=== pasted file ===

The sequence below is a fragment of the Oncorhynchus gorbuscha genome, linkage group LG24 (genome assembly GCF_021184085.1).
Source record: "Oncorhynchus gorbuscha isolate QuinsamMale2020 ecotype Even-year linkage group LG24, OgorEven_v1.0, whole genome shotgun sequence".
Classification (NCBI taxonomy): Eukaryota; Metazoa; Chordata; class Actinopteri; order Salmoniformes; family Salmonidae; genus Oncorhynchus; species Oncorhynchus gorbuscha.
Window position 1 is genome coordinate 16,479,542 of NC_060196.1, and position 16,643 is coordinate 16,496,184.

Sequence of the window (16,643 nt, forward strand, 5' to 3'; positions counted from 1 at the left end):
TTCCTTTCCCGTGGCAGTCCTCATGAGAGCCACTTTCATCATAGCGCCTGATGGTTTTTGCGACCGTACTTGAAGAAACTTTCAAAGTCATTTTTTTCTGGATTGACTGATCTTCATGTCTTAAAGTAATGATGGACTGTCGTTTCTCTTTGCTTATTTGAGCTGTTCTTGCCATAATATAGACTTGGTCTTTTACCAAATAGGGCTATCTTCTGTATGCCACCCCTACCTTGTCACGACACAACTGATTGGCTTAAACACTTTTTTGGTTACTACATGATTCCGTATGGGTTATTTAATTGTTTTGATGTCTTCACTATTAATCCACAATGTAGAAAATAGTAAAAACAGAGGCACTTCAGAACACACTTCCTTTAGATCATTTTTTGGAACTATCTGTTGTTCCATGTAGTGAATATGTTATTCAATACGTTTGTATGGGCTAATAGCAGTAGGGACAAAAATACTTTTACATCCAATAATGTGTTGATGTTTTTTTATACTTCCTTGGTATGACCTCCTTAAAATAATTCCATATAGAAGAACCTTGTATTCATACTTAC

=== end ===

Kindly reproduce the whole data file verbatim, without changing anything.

The sequence below is a fragment of the Oncorhynchus gorbuscha genome, linkage group LG24 (genome assembly GCF_021184085.1).
Source record: "Oncorhynchus gorbuscha isolate QuinsamMale2020 ecotype Even-year linkage group LG24, OgorEven_v1.0, whole genome shotgun sequence".
Classification (NCBI taxonomy): Eukaryota; Metazoa; Chordata; class Actinopteri; order Salmoniformes; family Salmonidae; genus Oncorhynchus; species Oncorhynchus gorbuscha.
Window position 1 is genome coordinate 16,479,542 of NC_060196.1, and position 16,643 is coordinate 16,496,184.

Sequence of the window (16,643 nt, forward strand, 5' to 3'; positions counted from 1 at the left end):
TTCCTTTCCCGTGGCAGTCCTCATGAGAGCCACTTTCATCATAGCGCCTGATGGTTTTTGCGACCGTACTTGAAGAAACTTTCAAAGTCATTTTTTTCTGGATTGACTGATCTTCATGTCTTAAAGTAATGATGGACTGTCGTTTCTCTTTGCTTATTTGAGCTGTTCTTGCCATAATATAGACTTGGTCTTTTACCAAATAGGGCTATCTTCTGTATGCCACCCCTACCTTGTCACGACACAACTGATTGGCTTAAACACTTTTTTGGTTACTACATGATTCCGTATGGGTTATTTAATTGTTTTGATGTCTTCACTATTAATCCACAATGTAGAAAATAGTAAAAACAGAGGCACTTCAGAACACACTTCCTTTAGATCATTTTTTGGAACTATCTGTTGTTCCATGTAGTGAATATGTTATTCAATACGTTTGTATGGGCTAATAGCAGTAGGGACAAAAATACTTTTACATCCAATAATGTGTTGATGTTTTTTTATACTTCCTTGGTATGACCTCCTTAAAATAATTCCATATAGAAGAACCTTGTATTCATACTTAC